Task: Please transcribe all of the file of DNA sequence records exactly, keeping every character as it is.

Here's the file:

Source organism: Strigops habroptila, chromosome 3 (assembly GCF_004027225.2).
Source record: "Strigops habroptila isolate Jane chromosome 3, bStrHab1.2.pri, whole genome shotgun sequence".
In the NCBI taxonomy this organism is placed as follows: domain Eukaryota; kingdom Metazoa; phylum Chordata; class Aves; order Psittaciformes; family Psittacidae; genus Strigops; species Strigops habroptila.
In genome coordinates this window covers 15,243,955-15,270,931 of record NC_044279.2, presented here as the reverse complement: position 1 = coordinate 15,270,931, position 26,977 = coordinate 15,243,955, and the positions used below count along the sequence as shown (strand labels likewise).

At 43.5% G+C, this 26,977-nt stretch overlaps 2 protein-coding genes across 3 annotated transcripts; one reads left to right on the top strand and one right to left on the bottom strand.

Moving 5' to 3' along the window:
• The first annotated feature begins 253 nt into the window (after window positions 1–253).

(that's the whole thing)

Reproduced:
Source organism: Strigops habroptila, chromosome 3 (assembly GCF_004027225.2).
Source record: "Strigops habroptila isolate Jane chromosome 3, bStrHab1.2.pri, whole genome shotgun sequence".
In the NCBI taxonomy this organism is placed as follows: domain Eukaryota; kingdom Metazoa; phylum Chordata; class Aves; order Psittaciformes; family Psittacidae; genus Strigops; species Strigops habroptila.
In genome coordinates this window covers 15,243,955-15,270,931 of record NC_044279.2, presented here as the reverse complement: position 1 = coordinate 15,270,931, position 26,977 = coordinate 15,243,955, and the positions used below count along the sequence as shown (strand labels likewise).

At 43.5% G+C, this 26,977-nt stretch overlaps 2 protein-coding genes across 3 annotated transcripts; one reads left to right on the top strand and one right to left on the bottom strand.

Moving 5' to 3' along the window:
• The first annotated feature begins 253 nt into the window (after window positions 1–253).